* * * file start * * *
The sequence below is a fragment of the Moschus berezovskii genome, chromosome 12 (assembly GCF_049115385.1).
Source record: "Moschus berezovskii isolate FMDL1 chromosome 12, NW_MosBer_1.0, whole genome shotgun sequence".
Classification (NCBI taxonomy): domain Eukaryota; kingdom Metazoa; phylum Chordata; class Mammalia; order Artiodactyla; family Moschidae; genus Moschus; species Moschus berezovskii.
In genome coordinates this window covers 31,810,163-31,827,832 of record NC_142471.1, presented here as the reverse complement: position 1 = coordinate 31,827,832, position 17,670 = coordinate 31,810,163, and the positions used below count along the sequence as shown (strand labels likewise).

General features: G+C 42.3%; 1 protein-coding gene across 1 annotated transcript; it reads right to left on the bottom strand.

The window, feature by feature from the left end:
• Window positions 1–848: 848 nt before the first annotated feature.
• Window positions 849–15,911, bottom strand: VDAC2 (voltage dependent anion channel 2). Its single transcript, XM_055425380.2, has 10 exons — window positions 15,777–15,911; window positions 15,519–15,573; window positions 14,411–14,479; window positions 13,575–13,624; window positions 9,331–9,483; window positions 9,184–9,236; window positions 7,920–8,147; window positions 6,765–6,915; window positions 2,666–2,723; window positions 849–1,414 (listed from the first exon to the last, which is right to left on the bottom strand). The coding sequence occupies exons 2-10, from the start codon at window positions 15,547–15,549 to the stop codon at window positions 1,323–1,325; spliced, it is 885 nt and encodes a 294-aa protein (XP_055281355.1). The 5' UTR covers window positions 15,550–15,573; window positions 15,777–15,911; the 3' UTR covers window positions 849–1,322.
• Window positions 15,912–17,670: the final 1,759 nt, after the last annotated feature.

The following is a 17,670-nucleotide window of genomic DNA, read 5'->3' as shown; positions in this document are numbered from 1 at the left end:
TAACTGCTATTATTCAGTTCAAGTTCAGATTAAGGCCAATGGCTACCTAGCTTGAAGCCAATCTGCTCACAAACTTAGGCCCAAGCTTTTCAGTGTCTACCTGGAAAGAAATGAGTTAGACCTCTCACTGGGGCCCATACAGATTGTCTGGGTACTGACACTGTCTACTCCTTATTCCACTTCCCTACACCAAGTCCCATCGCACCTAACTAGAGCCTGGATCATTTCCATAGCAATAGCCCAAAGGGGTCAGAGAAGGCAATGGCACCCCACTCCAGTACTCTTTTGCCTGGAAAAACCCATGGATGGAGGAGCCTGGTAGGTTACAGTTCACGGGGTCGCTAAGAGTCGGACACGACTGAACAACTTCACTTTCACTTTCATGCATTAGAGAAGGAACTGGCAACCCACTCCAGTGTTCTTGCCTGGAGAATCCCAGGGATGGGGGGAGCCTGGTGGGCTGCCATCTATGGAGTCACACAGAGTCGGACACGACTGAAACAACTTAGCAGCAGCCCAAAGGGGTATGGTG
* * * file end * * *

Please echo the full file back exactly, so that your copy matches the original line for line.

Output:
The sequence below is a fragment of the Moschus berezovskii genome, chromosome 12 (assembly GCF_049115385.1).
Source record: "Moschus berezovskii isolate FMDL1 chromosome 12, NW_MosBer_1.0, whole genome shotgun sequence".
Classification (NCBI taxonomy): domain Eukaryota; kingdom Metazoa; phylum Chordata; class Mammalia; order Artiodactyla; family Moschidae; genus Moschus; species Moschus berezovskii.
In genome coordinates this window covers 31,810,163-31,827,832 of record NC_142471.1, presented here as the reverse complement: position 1 = coordinate 31,827,832, position 17,670 = coordinate 31,810,163, and the positions used below count along the sequence as shown (strand labels likewise).

General features: G+C 42.3%; 1 protein-coding gene across 1 annotated transcript; it reads right to left on the bottom strand.

The window, feature by feature from the left end:
• Window positions 1–848: 848 nt before the first annotated feature.
• Window positions 849–15,911, bottom strand: VDAC2 (voltage dependent anion channel 2). Its single transcript, XM_055425380.2, has 10 exons — window positions 15,777–15,911; window positions 15,519–15,573; window positions 14,411–14,479; window positions 13,575–13,624; window positions 9,331–9,483; window positions 9,184–9,236; window positions 7,920–8,147; window positions 6,765–6,915; window positions 2,666–2,723; window positions 849–1,414 (listed from the first exon to the last, which is right to left on the bottom strand). The coding sequence occupies exons 2-10, from the start codon at window positions 15,547–15,549 to the stop codon at window positions 1,323–1,325; spliced, it is 885 nt and encodes a 294-aa protein (XP_055281355.1). The 5' UTR covers window positions 15,550–15,573; window positions 15,777–15,911; the 3' UTR covers window positions 849–1,322.
• Window positions 15,912–17,670: the final 1,759 nt, after the last annotated feature.

The following is a 17,670-nucleotide window of genomic DNA, read 5'->3' as shown; positions in this document are numbered from 1 at the left end:
TAACTGCTATTATTCAGTTCAAGTTCAGATTAAGGCCAATGGCTACCTAGCTTGAAGCCAATCTGCTCACAAACTTAGGCCCAAGCTTTTCAGTGTCTACCTGGAAAGAAATGAGTTAGACCTCTCACTGGGGCCCATACAGATTGTCTGGGTACTGACACTGTCTACTCCTTATTCCACTTCCCTACACCAAGTCCCATCGCACCTAACTAGAGCCTGGATCATTTCCATAGCAATAGCCCAAAGGGGTCAGAGAAGGCAATGGCACCCCACTCCAGTACTCTTTTGCCTGGAAAAACCCATGGATGGAGGAGCCTGGTAGGTTACAGTTCACGGGGTCGCTAAGAGTCGGACACGACTGAACAACTTCACTTTCACTTTCATGCATTAGAGAAGGAACTGGCAACCCACTCCAGTGTTCTTGCCTGGAGAATCCCAGGGATGGGGGGAGCCTGGTGGGCTGCCATCTATGGAGTCACACAGAGTCGGACACGACTGAAACAACTTAGCAGCAGCCCAAAGGGGTATGGTG